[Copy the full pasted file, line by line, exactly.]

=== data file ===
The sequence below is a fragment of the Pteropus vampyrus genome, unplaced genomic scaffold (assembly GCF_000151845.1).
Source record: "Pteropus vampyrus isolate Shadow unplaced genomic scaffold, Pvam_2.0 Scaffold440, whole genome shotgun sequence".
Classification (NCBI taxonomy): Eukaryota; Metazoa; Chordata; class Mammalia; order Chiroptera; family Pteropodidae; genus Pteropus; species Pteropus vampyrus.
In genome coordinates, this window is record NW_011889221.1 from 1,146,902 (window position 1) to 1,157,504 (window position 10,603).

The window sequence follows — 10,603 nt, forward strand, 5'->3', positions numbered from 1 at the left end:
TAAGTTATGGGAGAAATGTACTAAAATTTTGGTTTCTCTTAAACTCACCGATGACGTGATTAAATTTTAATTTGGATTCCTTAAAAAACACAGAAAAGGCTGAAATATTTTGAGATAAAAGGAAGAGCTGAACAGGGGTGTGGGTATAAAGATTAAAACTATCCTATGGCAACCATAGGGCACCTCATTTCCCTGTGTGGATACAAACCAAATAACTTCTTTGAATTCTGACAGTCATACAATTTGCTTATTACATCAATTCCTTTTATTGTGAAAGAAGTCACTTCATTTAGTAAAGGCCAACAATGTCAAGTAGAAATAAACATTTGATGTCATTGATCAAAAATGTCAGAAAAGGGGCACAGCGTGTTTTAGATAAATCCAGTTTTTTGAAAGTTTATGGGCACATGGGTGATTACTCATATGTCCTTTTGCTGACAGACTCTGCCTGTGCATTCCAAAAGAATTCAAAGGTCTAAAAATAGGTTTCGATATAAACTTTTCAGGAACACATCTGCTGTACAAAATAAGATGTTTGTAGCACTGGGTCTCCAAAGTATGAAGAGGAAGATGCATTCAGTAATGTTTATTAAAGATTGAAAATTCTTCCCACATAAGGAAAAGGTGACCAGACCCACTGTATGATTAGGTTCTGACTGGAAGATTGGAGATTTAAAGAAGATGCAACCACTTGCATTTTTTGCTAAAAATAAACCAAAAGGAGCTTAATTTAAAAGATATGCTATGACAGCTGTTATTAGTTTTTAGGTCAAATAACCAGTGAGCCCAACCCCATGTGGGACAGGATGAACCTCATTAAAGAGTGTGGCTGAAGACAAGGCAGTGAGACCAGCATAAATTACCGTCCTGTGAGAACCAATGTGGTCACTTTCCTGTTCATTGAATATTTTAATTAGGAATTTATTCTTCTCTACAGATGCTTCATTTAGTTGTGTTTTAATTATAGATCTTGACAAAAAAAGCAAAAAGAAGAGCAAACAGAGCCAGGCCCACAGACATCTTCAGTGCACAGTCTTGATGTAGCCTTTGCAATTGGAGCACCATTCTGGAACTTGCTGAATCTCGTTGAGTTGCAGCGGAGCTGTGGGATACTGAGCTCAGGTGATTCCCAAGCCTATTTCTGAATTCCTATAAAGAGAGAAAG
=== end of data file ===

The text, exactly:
The sequence below is a fragment of the Pteropus vampyrus genome, unplaced genomic scaffold (assembly GCF_000151845.1).
Source record: "Pteropus vampyrus isolate Shadow unplaced genomic scaffold, Pvam_2.0 Scaffold440, whole genome shotgun sequence".
Classification (NCBI taxonomy): Eukaryota; Metazoa; Chordata; class Mammalia; order Chiroptera; family Pteropodidae; genus Pteropus; species Pteropus vampyrus.
In genome coordinates, this window is record NW_011889221.1 from 1,146,902 (window position 1) to 1,157,504 (window position 10,603).

The window sequence follows — 10,603 nt, forward strand, 5'->3', positions numbered from 1 at the left end:
TAAGTTATGGGAGAAATGTACTAAAATTTTGGTTTCTCTTAAACTCACCGATGACGTGATTAAATTTTAATTTGGATTCCTTAAAAAACACAGAAAAGGCTGAAATATTTTGAGATAAAAGGAAGAGCTGAACAGGGGTGTGGGTATAAAGATTAAAACTATCCTATGGCAACCATAGGGCACCTCATTTCCCTGTGTGGATACAAACCAAATAACTTCTTTGAATTCTGACAGTCATACAATTTGCTTATTACATCAATTCCTTTTATTGTGAAAGAAGTCACTTCATTTAGTAAAGGCCAACAATGTCAAGTAGAAATAAACATTTGATGTCATTGATCAAAAATGTCAGAAAAGGGGCACAGCGTGTTTTAGATAAATCCAGTTTTTTGAAAGTTTATGGGCACATGGGTGATTACTCATATGTCCTTTTGCTGACAGACTCTGCCTGTGCATTCCAAAAGAATTCAAAGGTCTAAAAATAGGTTTCGATATAAACTTTTCAGGAACACATCTGCTGTACAAAATAAGATGTTTGTAGCACTGGGTCTCCAAAGTATGAAGAGGAAGATGCATTCAGTAATGTTTATTAAAGATTGAAAATTCTTCCCACATAAGGAAAAGGTGACCAGACCCACTGTATGATTAGGTTCTGACTGGAAGATTGGAGATTTAAAGAAGATGCAACCACTTGCATTTTTTGCTAAAAATAAACCAAAAGGAGCTTAATTTAAAAGATATGCTATGACAGCTGTTATTAGTTTTTAGGTCAAATAACCAGTGAGCCCAACCCCATGTGGGACAGGATGAACCTCATTAAAGAGTGTGGCTGAAGACAAGGCAGTGAGACCAGCATAAATTACCGTCCTGTGAGAACCAATGTGGTCACTTTCCTGTTCATTGAATATTTTAATTAGGAATTTATTCTTCTCTACAGATGCTTCATTTAGTTGTGTTTTAATTATAGATCTTGACAAAAAAAGCAAAAAGAAGAGCAAACAGAGCCAGGCCCACAGACATCTTCAGTGCACAGTCTTGATGTAGCCTTTGCAATTGGAGCACCATTCTGGAACTTGCTGAATCTCGTTGAGTTGCAGCGGAGCTGTGGGATACTGAGCTCAGGTGATTCCCAAGCCTATTTCTGAATTCCTATAAAGAGAGAAAG